Parse a single complete Perl code block. This consists of an opening brace, a sequence of statements, and a closing brace. The block constitutes a lexical scope, so my variables and various compile-time effects can be contained within it. It is up to the caller to ensure that the dynamic parser state ("PL_parser" et al) is correctly set to reflect the source of the code to be parsed and the lexical context for the statement.

The op tree representing the code block is returned. This is always a real op, never a null pointer. It will normally be a lineseq list, including nextstate or equivalent ops. No ops to construct any kind of runtime scope are included by virtue of it being a block.

If an error occurs in parsing or compilation, in most cases a valid op tree (most likely null) is returned anyway. The error is reflected in the parser state, normally resulting in a single exception at the top level of parsing which covers all the compilation errors that occurred. Some compilation errors, however, will throw an exception immediately.

The flags parameter is reserved for future use, and must always be zero.

Parse a single unadorned Perl statement. This may be a normal imperative statement or a declaration that has compile-time effect. It does not include any label or other affixture. It is up to the caller to ensure that the dynamic parser state ("PL_parser" et al) is correctly set to reflect the source of the code to be parsed and the lexical context for the statement.

The op tree representing the statement is returned. This may be a null pointer if the statement is null, for example if it was actually a subroutine definition (which has compile-time side effects). If not null, it will be ops directly implementing the statement, suitable to pass to "newSTATEOP". It will not normally include a nextstate or equivalent op (except for those embedded in a scope contained entirely within the statement).

If an error occurs in parsing or compilation, in most cases a valid op tree (most likely null) is returned anyway. The error is reflected in the parser state, normally resulting in a single exception at the top level of parsing which covers all the compilation errors that occurred. Some compilation errors, however, will throw an exception immediately.

The flags parameter is reserved for future use, and must always be zero.

Parse a single label, possibly optional, of the type that may prefix a Perl statement. It is up to the caller to ensure that the dynamic parser state ("PL_parser" et al) is correctly set to reflect the source of the code to be parsed. If flags includes PARSE_OPTIONAL then the label is optional, otherwise it is mandatory.

The name of the label is returned in the form of a fresh scalar. If an optional label is absent, a null pointer is returned.

If an error occurs in parsing, which can only occur if the label is mandatory, a valid label is returned anyway. The error is reflected in the parser state, normally resulting in a single exception at the top level of parsing which covers all the compilation errors that occurred.

Parse a single complete Perl statement. This may be a normal imperative statement or a declaration that has compile-time effect, and may include optional labels. It is up to the caller to ensure that the dynamic parser state ("PL_parser" et al) is correctly set to reflect the source of the code to be parsed and the lexical context for the statement.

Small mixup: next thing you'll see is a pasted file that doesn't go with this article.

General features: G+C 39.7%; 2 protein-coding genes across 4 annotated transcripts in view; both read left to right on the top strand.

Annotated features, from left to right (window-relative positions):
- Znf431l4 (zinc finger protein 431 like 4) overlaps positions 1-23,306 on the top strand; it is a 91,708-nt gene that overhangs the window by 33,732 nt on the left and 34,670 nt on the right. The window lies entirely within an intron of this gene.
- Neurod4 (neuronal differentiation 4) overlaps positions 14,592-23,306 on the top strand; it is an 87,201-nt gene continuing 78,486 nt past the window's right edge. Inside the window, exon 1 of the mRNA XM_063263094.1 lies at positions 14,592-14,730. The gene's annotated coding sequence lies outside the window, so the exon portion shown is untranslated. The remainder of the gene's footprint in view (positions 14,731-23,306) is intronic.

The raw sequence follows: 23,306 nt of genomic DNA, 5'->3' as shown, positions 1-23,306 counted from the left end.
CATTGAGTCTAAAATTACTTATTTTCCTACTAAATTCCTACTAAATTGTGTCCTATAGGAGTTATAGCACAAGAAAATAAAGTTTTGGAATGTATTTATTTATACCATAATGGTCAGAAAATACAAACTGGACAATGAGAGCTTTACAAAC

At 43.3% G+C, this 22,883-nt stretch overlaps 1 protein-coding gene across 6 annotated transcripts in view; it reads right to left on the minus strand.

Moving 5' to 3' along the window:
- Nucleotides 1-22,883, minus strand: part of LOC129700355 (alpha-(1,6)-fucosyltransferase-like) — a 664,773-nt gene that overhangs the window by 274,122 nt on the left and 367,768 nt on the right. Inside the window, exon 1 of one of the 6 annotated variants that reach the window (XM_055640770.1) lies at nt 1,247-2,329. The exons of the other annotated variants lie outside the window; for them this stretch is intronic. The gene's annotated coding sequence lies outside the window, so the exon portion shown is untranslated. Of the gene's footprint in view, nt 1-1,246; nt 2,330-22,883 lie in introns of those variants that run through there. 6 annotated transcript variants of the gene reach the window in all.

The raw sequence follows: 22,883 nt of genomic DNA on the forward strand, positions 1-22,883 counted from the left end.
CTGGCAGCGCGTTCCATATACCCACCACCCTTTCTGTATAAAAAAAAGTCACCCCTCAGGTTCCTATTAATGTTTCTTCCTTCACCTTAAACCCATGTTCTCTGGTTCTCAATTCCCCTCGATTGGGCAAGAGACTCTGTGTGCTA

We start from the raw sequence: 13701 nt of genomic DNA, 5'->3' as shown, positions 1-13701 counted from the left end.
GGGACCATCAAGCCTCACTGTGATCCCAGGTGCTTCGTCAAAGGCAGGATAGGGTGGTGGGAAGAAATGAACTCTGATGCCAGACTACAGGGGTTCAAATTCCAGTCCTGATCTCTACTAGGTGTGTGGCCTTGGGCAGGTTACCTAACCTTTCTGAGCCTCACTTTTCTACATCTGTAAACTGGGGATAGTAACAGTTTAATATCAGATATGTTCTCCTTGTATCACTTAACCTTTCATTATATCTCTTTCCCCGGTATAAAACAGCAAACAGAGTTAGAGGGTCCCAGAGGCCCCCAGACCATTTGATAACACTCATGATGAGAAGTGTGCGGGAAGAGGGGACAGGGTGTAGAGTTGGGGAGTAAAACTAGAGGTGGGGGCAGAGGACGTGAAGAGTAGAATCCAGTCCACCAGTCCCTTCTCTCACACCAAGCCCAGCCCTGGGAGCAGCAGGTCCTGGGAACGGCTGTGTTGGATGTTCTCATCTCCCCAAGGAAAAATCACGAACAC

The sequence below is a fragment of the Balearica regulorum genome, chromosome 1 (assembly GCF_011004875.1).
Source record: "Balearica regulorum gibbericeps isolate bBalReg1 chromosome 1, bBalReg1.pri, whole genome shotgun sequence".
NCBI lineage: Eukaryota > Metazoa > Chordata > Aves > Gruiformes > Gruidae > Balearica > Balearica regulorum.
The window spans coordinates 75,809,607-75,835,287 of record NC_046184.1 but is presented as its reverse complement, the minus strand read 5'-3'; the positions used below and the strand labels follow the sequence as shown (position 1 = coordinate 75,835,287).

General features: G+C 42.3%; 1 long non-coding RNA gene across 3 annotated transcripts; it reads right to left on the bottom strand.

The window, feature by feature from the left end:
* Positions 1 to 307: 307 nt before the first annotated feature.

The op tree representing the statement is returned. This may be a null pointer if the statement is null, for example if it was actually a subroutine definition (which has compile-time side effects). If not null, it will be the result of a "newSTATEOP" call, normally including a nextstate or equivalent op.

If an error occurs in parsing or compilation, in most cases a valid op tree (most likely null) is returned anyway. The error is reflected in the parser state, normally resulting in a single exception at the top level of parsing which covers all the compilation errors that occurred. Some compilation errors, however, will throw an exception immediately.

The flags parameter is reserved for future use, and must always be zero.

Parse a sequence of zero or more Perl statements. These may be normal imperative statements, including optional labels, or declarations that have compile-time effect, or any mixture thereof. The statement sequence ends when a closing brace or end-of-file is encountered in a place where a new statement could have validly started. It is up to the caller to ensure that the dynamic parser state ("PL_parser" et al) is correctly set to reflect the source of the code to be parsed and the lexical context for the statements.

The op tree representing the statement sequence is returned. This may be a null pointer if the statements were all null, for example if there were no statements or if there were only subroutine definitions (which have compile-time side effects). If not null, it will be a lineseq list, normally including nextstate or equivalent ops.

If an error occurs in parsing or compilation, in most cases a valid op tree is returned anyway. The error is reflected in the parser state, normally resulting in a single exception at the top level of parsing which covers all the compilation errors that occurred. Some compilation errors, however, will throw an exception immediately.

The flags parameter is reserved for future use, and must always be zero.